Adventures in Film: Canada

You know if you’re going to travel to Nova Scotia in Fall the trees will be spectacularly colourful. So when I went over a couple of weekends ago for the wedding of a couple of friends, I chose to take black and white film.

Let’s be honest, if you want to see great pictures of anything, anywhere, taken at any time of year, you may as well look online. I chose to take my old film camera and some rolls of black and white film so that I would avoid clichés like the plague (nice cliché).

For the most part I took pictures of the friends there, and some new friends I made, but the shot I wanted to share this week is of Cape Split, the very tip of a spit of land which when viewed on a map resembles the swept-back ears of a racing hare. From this point you can look across the Bay of Fundy and at certain times of day you’ll see the colliding tide swirling around the isolated rocks which jut up from the sea off the end of the spit.

My photo can’t compete with an Ansel Adams masterpiece, but the use of grainy, black and white film on such a dramatic, craggy subject adds I think a certain extra texture to what could have been just another tourist shot.

My adventures in film will continue, but as a side-project to my main work. I’m finding it invigorating and exciting to recall old techniques and try new tricks and tweaks and I’m sure it’s refreshing how I approach my corporate work too, but I’ll probably be keeping it under wraps a bit more until it evolves into something more like a coherent body of work.

Black and white view of Cape Split, Nova Scotia, Canada looking over the Bay of Fundy.

Cape Split, Nova Scotia, Canada

First Film Results!

Last week I told you about my new adventures in black and white film photography, well here’s a selection of the results. I need to work on my digitisation process a bit more because of course this is all still a bit trial and error.

I’ve owned a scanner in the past, but the results were never more than “ok” in spite of it being quite a high-end Nikon machine, so I’m using a digital camera and a copy box which I constructed myself.

As much as possible I want to preserve the beauty of the negatives (and they are quite lovely) and while this might only be truly possible by making direct prints from them, that’s not so practical when it comes to showing them on my blog.

But away with all this technical talk, what about the subjects of the photos?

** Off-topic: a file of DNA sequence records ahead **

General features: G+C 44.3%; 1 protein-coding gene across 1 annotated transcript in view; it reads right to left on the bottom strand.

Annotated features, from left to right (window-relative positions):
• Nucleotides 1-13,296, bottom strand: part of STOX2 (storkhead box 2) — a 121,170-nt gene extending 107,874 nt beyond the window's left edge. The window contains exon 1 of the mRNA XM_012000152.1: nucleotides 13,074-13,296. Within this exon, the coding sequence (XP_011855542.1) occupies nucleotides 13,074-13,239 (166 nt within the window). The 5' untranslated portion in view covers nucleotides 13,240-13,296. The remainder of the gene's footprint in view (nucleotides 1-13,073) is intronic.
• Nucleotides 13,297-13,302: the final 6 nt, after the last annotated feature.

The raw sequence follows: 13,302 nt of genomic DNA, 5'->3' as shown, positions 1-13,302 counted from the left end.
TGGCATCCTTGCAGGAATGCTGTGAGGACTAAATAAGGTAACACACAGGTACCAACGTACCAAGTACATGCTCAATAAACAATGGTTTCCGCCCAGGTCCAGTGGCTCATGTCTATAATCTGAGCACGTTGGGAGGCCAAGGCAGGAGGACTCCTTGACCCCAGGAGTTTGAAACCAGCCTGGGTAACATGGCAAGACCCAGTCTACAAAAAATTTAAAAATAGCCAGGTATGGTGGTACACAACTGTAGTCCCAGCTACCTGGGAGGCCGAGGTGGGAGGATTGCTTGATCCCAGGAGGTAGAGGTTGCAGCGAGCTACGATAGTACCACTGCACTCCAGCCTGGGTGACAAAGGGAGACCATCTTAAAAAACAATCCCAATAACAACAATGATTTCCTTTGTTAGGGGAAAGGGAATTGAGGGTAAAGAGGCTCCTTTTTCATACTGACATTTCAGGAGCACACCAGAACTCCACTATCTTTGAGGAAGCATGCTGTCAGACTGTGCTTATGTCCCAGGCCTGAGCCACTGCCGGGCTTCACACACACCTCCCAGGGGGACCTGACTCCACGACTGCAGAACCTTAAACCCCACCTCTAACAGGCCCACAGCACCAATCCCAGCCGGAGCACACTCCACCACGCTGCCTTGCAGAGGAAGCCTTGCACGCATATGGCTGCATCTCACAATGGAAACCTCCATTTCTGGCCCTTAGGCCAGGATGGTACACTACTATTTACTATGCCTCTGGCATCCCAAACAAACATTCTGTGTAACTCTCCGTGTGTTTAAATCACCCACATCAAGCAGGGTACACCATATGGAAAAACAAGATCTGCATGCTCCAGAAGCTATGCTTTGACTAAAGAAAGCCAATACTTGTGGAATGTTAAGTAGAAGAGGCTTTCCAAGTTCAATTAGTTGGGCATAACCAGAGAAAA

There’s the shopfitter in Bath who didn’t mind me taking a few frames while he was on his cigarette break, but wasn’t going to pose. That’s ok, I just wanted an interesting face and some half-decent light for my test photos. He was the perfect candidate.

Then, back in Frome, I met Bad Rasta who travels the country selling balloons and novelty toys at carnivals. He was on a break before the start of the evening carnival in the town and was great fun to chat to and was very happy to pose for me with his van and balloons.

Finally Geoff, a Frome local who I met while wandering around the funfair in Frome. Full of interesting reminiscences, a face full of character, and a pig skin jacket that belonged to his father.

There are more photos of course, but some were just tests to check the camera metering and to see how the Kodak Tri-X film would handle different lighting situations. I wanted to make sure I had a few engaging portraits to share.

Of course the question has to be is this worth all the effort and expense? And of course the answer is yes. Ok, I could have taken these photos digitally with better technical quality for web, but these negatives would print beautifully well, and even if I never get the pleasure of doing that, it does give me satisfaction.

There is also the fact that knowing how to do this improves my work as a digital photographer. I’ve always firmly believed that having a background in processing and printing my own film work back when I started has always been a big advantage over photographers who didn’t get that grounding. So to continue it now is helping me keep in touch with the basics.

And besides all that, getting out and about to discover personal stories and just talking to people I wouldn’t otherwise get to photograph makes the whole exercise utterly, utterly worth it.